Proxy war between Alex Salmond and Nicola Sturgeon 'threatens to rip apart SNP and cost it election', says former special adviser

Alex Bell, a former special adviser and defence witness at Mr Salmond's trial, said "the two camps can only tear each other apart".

Alex Salmond has alleged there was a conspiracy against him 
Alex Salmond has alleged there was a conspiracy against him  Credit: Getty Images Europe

The "proxy war" between Alex Salmond and Nicola Sturgeon after he was cleared of 13 sex offences threatens to rip apart the SNP and cost it next year's Holyrood election, one of his former special advisers has warned.

Alex Bell said Mr Salmond is preparing to set out the details of an alleged conspiracy against him orchestrated at the top of the Scottish Government.

Mr Bell, who appeared at Mr Salmond's trial as a defence witness, said "the two camps can only tear each other apart" over the conspiracy claims as they wrestle for control of the party.

Already "shaky" on policy and "weak" on independence, he said the SNP and Ms Sturgeon could now face "questions of character and judgment."

Mr Bell, who was Mr Salmond's head of policy, said the ongoing civil war could cost the SNP power next year if Labour revives under Keir Starmer's leadership, but the Nationalists could be saved by the "unknown virus factor."

Alex Salmond and Nicola Sturgeon in November 2014, when she succeeded him as SNP leader and First Minister Credit: PA

On Ms Sturgeon's side are Peter Murrell, the SNP's chief executive and her husband, her special advisers and "just about every female MSP", he claimed.

But Mr Salmond is said to have the backing of senior veterans and former ministers Alex Neil and Kenny MacAskill, along with "current sidekick" Campbell Gunn, a former Scottish Government spin doctor who is handling his media.

Mr MacAskill, who is now East Lothian MP, said "a few" people in the SNP had acted "despicably" and should resign.

Writing in the Scotsman, he said the resignations should take place "quietly under the cover of coronavirus" and the furore would not cause lasting damage to the independence campaign.

The women who made the allegations against Mr Salmond included an SNP politician, a party worker and several current and former Scottish government civil servants and officials.

Mr Salmond told the court the allegations were "deliberate fabrications for a political purpose" and had been aimed at preventing him from making a political comeback.

His legal team wanted to show the jury a series of text messages they claimed showed the Scottish Government had orchestrated the criminal prosecution to “discredit” him, but were prevented by the trial judge.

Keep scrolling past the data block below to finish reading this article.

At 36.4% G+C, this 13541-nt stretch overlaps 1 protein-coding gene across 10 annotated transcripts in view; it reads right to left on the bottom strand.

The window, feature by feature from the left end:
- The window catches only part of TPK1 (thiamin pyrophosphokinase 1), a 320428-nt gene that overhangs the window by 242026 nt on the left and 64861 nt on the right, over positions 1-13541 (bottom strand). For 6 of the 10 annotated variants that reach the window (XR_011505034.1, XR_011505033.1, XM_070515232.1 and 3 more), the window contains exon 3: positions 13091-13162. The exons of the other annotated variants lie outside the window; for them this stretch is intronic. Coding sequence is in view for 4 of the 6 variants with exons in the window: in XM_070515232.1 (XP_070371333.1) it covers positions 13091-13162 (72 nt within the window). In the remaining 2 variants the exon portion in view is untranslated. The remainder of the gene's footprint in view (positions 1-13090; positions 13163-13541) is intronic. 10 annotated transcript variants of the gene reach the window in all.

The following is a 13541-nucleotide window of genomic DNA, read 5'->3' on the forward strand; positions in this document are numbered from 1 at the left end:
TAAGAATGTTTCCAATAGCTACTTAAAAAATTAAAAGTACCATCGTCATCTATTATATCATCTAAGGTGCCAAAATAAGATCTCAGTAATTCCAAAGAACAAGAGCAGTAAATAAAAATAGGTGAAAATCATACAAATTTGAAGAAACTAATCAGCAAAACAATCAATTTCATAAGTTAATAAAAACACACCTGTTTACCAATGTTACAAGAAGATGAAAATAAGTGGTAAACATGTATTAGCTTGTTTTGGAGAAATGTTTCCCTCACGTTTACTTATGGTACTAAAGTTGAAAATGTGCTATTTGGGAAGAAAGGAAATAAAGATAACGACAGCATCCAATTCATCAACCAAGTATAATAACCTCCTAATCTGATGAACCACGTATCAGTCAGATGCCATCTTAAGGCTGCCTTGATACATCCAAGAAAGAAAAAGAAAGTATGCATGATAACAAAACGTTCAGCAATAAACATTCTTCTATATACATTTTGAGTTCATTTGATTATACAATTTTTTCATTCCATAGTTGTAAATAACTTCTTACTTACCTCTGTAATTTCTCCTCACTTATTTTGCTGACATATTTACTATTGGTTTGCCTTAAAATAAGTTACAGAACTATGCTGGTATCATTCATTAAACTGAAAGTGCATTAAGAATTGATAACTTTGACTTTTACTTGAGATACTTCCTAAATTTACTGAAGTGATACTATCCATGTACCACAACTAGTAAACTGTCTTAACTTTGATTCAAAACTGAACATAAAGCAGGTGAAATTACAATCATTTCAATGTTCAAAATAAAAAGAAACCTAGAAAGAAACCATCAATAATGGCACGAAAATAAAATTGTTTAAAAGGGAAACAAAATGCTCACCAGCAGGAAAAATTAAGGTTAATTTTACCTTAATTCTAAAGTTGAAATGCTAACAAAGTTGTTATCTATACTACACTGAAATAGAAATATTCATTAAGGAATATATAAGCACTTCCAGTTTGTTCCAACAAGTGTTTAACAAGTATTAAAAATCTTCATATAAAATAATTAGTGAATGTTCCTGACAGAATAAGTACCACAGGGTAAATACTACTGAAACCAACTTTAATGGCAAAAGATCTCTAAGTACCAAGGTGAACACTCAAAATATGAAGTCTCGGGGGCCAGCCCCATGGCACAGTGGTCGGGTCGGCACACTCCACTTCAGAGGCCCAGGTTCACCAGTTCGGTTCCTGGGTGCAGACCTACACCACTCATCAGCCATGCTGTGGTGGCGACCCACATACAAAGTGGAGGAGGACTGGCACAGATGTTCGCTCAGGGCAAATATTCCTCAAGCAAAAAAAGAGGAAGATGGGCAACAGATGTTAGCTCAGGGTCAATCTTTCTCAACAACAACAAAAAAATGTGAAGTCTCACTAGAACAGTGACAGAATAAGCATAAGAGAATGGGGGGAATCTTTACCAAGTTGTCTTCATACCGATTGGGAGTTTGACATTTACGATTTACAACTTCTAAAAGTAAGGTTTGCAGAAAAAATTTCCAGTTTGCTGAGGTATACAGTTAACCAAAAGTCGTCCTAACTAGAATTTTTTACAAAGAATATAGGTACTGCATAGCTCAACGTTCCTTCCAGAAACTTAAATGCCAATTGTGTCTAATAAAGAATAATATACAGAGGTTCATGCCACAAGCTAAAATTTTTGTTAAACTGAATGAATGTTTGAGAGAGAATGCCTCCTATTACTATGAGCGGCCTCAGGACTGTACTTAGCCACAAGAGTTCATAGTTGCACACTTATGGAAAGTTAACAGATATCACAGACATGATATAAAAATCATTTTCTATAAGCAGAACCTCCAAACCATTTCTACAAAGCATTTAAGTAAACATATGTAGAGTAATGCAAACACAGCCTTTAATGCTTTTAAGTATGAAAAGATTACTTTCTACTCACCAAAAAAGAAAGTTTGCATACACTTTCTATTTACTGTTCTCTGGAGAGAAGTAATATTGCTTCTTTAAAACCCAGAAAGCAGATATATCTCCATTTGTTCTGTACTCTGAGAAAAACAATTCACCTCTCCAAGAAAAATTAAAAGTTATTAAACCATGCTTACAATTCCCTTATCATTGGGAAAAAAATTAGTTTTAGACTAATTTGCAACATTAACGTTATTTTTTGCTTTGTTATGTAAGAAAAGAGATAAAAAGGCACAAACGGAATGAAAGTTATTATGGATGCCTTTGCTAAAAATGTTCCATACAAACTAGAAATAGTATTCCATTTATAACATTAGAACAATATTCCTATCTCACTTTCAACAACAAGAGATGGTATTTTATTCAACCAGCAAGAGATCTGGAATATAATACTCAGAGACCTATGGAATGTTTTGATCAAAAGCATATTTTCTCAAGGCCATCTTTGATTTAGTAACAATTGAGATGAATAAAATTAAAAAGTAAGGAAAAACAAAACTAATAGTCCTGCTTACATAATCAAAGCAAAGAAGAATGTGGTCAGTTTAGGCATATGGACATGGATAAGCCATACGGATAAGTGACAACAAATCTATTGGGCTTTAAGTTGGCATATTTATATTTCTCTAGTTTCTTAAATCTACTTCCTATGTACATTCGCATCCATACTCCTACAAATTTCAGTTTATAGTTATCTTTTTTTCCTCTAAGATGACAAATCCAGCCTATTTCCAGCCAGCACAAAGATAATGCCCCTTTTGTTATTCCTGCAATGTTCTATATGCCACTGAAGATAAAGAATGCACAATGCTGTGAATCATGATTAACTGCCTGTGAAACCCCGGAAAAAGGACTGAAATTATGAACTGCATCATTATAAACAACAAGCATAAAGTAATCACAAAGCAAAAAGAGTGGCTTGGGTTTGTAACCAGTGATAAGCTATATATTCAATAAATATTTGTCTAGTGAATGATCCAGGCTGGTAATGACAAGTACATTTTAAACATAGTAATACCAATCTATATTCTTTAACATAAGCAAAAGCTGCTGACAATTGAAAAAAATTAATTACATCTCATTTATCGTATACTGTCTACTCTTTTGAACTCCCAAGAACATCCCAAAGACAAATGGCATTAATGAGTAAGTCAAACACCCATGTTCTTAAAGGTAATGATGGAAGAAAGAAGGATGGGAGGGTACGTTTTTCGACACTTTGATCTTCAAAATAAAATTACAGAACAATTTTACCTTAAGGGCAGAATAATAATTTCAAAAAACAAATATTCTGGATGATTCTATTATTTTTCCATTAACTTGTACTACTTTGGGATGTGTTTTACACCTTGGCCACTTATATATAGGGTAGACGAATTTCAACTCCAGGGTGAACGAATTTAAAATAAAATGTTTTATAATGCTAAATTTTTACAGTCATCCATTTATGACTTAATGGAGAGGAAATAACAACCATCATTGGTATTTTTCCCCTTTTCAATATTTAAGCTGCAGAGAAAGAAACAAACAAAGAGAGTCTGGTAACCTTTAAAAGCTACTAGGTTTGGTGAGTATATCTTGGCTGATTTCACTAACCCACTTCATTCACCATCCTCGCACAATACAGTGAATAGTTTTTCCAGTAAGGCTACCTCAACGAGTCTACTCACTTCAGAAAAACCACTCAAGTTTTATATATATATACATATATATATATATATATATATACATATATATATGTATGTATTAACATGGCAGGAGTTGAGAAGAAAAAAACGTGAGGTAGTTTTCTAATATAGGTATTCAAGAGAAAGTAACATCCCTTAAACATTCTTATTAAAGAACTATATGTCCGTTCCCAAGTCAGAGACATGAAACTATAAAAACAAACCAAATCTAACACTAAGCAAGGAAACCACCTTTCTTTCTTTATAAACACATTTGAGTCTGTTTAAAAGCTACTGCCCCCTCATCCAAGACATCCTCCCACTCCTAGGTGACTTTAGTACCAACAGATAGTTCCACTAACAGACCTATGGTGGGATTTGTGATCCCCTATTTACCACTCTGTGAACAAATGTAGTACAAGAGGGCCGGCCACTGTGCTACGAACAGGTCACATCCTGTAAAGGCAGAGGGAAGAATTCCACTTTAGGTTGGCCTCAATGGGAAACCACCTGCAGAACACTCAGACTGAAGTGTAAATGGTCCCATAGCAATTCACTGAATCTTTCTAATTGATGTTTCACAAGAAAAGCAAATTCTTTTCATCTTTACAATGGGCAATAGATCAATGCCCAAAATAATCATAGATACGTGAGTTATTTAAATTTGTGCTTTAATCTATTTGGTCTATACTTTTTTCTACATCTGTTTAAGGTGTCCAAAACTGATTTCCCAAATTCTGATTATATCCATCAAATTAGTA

They included a message from one of Mr Salmond's accusers that claimed he was intent on "bringing down Nicola on the way." Gordon Jackson QC, his lawyer, claimed any of his accusers had “encouraged others to make false complaints” to the police.

Mr Jackson told the jury of eight women and five men Mr Salmond could be a "bad boy" who behaved inappropriately, but was not a criminal.

They found the former SNP leader not guilty on 12 counts of sexual assault and reached a not proven verdict on one count of intent to rape.

Alex Salmond has promised to set out the details of a conspiracy against him Credit: AFP

Writing in the Dundee Courier, Mr Bell outlined the alleged conspiracy theory against Mr Salmond, which begins when Mark McDonald, a former Children’s Minister, resigned over sleazy messages he sent to a woman.  

Senior SNP figures then hoped, it is alleged, that the subsequent Scottish Government internal inquiry into sexual complaints, launched by Ms Sturgeon, would provoke someone to complain about Mr Salmond.  

The theory continues "when Salmond attempts to negotiate with Sturgeon" in three meetings and two phone calls, the details of which have never been disclosed.

"We shall hear a lot more about that in the Salmond fightback yet to come," Mr Bell said.

"Their avatars are Angus Robertson for Sturgeon, and Joanna Cherry for Salmond, both of whom want the nomination for Edinburgh Central at next year’s Holyrood election.

Warning that "the two camps can only tear each other apart", he said Mr Salmond's character had already been "smeared" and Ms Sturgeon could end up being "trashed on a theme of 'who knew what and when'."

Mr MacAskill wrote: "There do need to be resignations within the SNP. A few have acted despicably and many of us feel a breach of trust.

"To whom do these individuals work and for what purpose are they acting? They cannot remain and a few others now face question marks over why they are in the positions they hold, as it certainly hasn't been on ability."